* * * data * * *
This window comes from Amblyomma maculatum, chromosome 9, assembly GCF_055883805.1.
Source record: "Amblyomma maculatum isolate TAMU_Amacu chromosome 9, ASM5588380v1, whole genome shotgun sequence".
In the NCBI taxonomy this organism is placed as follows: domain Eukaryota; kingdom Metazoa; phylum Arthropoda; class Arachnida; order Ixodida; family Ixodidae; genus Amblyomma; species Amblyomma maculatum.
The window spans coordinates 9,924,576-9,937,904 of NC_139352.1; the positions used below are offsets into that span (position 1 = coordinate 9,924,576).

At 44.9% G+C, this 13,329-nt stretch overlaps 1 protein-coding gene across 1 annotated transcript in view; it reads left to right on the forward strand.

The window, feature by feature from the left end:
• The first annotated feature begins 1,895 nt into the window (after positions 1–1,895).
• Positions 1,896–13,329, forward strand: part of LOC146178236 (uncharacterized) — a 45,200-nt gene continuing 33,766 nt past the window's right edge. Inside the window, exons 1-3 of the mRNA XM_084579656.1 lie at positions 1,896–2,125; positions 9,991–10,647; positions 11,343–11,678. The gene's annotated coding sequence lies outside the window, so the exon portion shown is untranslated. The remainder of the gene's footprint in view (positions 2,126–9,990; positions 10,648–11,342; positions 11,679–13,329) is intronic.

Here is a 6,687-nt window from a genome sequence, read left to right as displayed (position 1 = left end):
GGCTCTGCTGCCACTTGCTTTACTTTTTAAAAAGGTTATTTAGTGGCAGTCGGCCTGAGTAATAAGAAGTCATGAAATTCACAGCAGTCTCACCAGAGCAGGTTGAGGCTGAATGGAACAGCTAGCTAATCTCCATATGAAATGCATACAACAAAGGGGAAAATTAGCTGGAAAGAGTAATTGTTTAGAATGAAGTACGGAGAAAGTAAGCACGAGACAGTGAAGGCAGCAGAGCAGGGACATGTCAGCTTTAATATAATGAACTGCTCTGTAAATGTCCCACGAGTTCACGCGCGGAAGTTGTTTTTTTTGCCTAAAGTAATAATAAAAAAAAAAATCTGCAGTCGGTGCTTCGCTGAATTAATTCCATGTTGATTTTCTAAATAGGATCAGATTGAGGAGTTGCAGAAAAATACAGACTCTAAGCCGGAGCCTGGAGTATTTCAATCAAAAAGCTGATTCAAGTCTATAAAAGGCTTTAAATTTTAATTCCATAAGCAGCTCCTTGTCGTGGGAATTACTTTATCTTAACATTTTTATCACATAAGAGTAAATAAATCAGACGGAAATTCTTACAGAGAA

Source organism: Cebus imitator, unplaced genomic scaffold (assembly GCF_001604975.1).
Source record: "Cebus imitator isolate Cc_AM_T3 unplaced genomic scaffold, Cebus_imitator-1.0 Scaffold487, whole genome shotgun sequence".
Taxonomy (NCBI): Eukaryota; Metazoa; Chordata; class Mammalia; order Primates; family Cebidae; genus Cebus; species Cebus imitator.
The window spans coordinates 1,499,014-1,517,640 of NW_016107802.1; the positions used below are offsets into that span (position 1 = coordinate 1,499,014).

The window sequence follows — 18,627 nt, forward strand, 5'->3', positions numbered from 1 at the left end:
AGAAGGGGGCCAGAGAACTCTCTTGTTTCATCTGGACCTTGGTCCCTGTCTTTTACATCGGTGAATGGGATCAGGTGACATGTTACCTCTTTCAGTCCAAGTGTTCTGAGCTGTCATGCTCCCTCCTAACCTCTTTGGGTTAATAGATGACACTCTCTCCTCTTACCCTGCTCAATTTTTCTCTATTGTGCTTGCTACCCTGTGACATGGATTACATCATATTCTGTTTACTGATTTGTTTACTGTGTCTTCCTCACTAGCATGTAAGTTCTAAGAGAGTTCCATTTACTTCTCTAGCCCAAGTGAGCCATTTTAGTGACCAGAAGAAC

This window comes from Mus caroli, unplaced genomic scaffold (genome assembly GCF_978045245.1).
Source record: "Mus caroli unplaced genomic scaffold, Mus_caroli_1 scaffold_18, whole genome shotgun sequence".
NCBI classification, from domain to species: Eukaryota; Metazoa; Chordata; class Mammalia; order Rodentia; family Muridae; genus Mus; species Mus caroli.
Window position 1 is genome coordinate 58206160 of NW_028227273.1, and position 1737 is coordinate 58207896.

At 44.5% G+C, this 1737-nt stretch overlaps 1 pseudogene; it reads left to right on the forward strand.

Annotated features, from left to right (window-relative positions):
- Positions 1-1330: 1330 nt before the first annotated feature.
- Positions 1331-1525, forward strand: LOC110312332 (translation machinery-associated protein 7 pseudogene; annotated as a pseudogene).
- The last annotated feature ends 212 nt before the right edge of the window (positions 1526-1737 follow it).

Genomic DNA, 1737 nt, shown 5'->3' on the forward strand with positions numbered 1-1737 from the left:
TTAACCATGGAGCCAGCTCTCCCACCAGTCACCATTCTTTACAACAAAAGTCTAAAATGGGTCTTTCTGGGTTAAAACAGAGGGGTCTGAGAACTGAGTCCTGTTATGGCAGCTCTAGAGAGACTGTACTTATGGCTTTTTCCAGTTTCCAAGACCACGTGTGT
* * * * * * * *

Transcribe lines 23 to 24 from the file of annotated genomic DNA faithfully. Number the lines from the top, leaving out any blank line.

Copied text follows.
- Positions 1-1330: 1330 nt before the first annotated feature.
- Positions 1331-1525, forward strand: LOC110312332 (translation machinery-associated protein 7 pseudogene; annotated as a pseudogene).